- Filling your custard creams. Take half a teaspoon of the custard cream buttercream and gently spread it onto the underside of a biscuit. Place another biscuit on top and twizzle it very gently so that it sticks together. Wipe the buttercream that spills out from the sides away so they look neat and tidy. The shortcake biscuits are quite fragile so be very gentle.
- You need to keep the fat in the biscuits as cold as you can. This ensures your biscuits have a nice snap to them and retain their embossed pattern. Grating the cold butter means that it takes less time to mix into the flour. To ensure your measurements are correct, grate the butter directly into the weighing scales bowl and stop when you reach the quantity required. If you are rubbing the butter into the flour with your hands it is even more important to use cold butter because your hands will heat it as you rub it in.
- I recommend using a heavy gauge baking tray for these custard cream biscuits if you can. The tin will conduct the heat far better and keep your shortcake biscuits nice and flat.
- Your biscuit dough needs to be cold for this custard creams recipe to ensure the biscuits keep their shape and custard cream pattern. Soft butter means the fat will melt very quickly and the biscuits will spread. If you find your mixture warms up a bit when you've cut your biscuits then just pop the baking tray with them on into the fridge for 10-15 minutes to chill.
- To add a pattern to the custard cream biscuits either use the cutters I suggest or an embossing rolling pin. Alternatively, take a doily and roll it over the dough which will then emboss a pattern onto it. Or you can just prick it with a fork to create your own pattern.
This shortcake biscuit will go perfectly with a variety of fillings. Omit the custard powder and try adding in a tablespoon of cocoa powder for lovely chocolate filling. Alternatively add 2 teaspoons of lemon juice to give a lovely light summery filling.
These custard creams will keep for 2-3 days in an airtight container.
Did you try this recipe? Please leave a ⭐ rating in the Recipe Card at the end of this post.
- Food processor with blade attachment (or you can rub mixture together by hand)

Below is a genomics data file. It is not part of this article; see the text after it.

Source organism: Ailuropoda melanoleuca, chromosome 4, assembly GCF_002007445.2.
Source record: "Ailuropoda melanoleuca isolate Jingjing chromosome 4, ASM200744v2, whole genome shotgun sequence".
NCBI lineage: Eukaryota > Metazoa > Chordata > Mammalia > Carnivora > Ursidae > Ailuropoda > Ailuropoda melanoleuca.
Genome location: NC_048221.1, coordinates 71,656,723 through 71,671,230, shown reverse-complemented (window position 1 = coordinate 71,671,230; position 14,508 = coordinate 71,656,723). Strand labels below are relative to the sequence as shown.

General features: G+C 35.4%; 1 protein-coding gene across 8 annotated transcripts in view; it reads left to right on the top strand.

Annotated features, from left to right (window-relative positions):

- Rolling Pin
- Biscuit cutter 5x4cm
- Clingfilm (saran wrap)
- 2 x large heavy gauge baking trays (or use one twice making sure you cool it with cold water before using it for the next batch)
- Stand or hand mixer
- 220 g plain flour (all purpose flour)
- 50 g cornflour (cornstarch)
- ½ tsp baking powder
- 35 g icing sugar (powdered/confectioners sugar) plus extra for rolling out
- 20 g custard powder or instant vanilla pudding mix
- ¼ tsp fine salt (kosher salt)
- 120 g cold unsalted butter grated or in small pieces
- 1 large egg yolk
- 1 tsp vanilla bean paste or vanilla extract
- 4 tbsp milk
- 50 g unsalted butter softened
- 120 g icing sugar
- 2 tbsp custard powder
- 1 tbsp milk
- Add your first 6 ingredients to a food processor with the blade attachment fitted and give it all a whizz to fully mix together.
- Dot your grated butter evenly over the flour mixture.
- Pulse for about 10 pulses until the mixture resembles fine breadcrumbs. You may need to scrape down and mix around with a spatula in between to ensure equally mixed.
- Add your egg yolk, vanilla bean paste and milk and pulse until the mixture just starts to clump together a little. 12 pulses should be enough.
- Spread a little icing sugar out onto a clean work surface and tip your biscuit mixture out onto it.
- Bring the mixture together into a large ball, knead it slightly just so it fuses together.
- Flatten the ball to a depth of about 1 inch, cover with clingfilm and refrigerate for 15-20 minutes.
- Heat your oven to 180°C/160°C fan/355°F/Gas mark 4
- Place a piece of greaseproof paper onto the base of your baking trays.
- Roll out your biscuit dough to a depth of 3mm.
- Cut out 50 biscuits.
- Place the biscuits onto your baking trays, leaving 1 cm between each one.
- Bake for 12 minutes, or until the biscuits start to just brown at the edges and slightly on the base.
- Leave to cool on the baking tray for 2 minutes, then carefully remove to a cooling rack.
- Beat all of your filling ingredients together until soft, pale, creamy and spreadable.
- Take one of your biscuits and carefully spread ½-1 tsp of butter icing onto the base of the biscuit.
- Sandwich together with another biscuit, giving it a gentle twizzle to ensure it sticks together, but be careful as the biscuits are fragile. Wipe the sides of the biscuits to ensure a neat presentation.